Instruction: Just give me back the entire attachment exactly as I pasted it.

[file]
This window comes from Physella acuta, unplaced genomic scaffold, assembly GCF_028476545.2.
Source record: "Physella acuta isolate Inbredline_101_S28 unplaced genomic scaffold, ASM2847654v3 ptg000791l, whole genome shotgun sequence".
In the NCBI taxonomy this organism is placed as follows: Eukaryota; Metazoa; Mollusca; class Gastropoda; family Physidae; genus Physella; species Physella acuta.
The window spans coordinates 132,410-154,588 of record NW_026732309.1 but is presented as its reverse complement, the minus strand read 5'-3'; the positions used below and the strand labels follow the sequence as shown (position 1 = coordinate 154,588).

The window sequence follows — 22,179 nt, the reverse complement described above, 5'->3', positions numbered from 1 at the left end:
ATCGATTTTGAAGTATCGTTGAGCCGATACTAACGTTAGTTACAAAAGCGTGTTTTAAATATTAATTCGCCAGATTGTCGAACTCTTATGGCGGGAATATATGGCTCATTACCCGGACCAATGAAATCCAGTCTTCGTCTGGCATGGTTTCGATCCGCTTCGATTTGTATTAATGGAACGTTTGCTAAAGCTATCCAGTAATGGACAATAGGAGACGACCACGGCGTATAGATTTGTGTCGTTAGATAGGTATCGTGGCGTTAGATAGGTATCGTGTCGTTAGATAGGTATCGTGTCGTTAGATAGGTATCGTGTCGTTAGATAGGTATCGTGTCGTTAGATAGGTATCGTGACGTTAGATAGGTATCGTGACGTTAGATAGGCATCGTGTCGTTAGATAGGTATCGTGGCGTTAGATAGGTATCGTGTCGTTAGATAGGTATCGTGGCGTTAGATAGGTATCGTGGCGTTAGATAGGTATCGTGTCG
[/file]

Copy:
This window comes from Physella acuta, unplaced genomic scaffold, assembly GCF_028476545.2.
Source record: "Physella acuta isolate Inbredline_101_S28 unplaced genomic scaffold, ASM2847654v3 ptg000791l, whole genome shotgun sequence".
In the NCBI taxonomy this organism is placed as follows: Eukaryota; Metazoa; Mollusca; class Gastropoda; family Physidae; genus Physella; species Physella acuta.
The window spans coordinates 132,410-154,588 of record NW_026732309.1 but is presented as its reverse complement, the minus strand read 5'-3'; the positions used below and the strand labels follow the sequence as shown (position 1 = coordinate 154,588).

The window sequence follows — 22,179 nt, the reverse complement described above, 5'->3', positions numbered from 1 at the left end:
ATCGATTTTGAAGTATCGTTGAGCCGATACTAACGTTAGTTACAAAAGCGTGTTTTAAATATTAATTCGCCAGATTGTCGAACTCTTATGGCGGGAATATATGGCTCATTACCCGGACCAATGAAATCCAGTCTTCGTCTGGCATGGTTTCGATCCGCTTCGATTTGTATTAATGGAACGTTTGCTAAAGCTATCCAGTAATGGACAATAGGAGACGACCACGGCGTATAGATTTGTGTCGTTAGATAGGTATCGTGGCGTTAGATAGGTATCGTGTCGTTAGATAGGTATCGTGTCGTTAGATAGGTATCGTGTCGTTAGATAGGTATCGTGTCGTTAGATAGGTATCGTGACGTTAGATAGGTATCGTGACGTTAGATAGGCATCGTGTCGTTAGATAGGTATCGTGGCGTTAGATAGGTATCGTGTCGTTAGATAGGTATCGTGGCGTTAGATAGGTATCGTGGCGTTAGATAGGTATCGTGTCG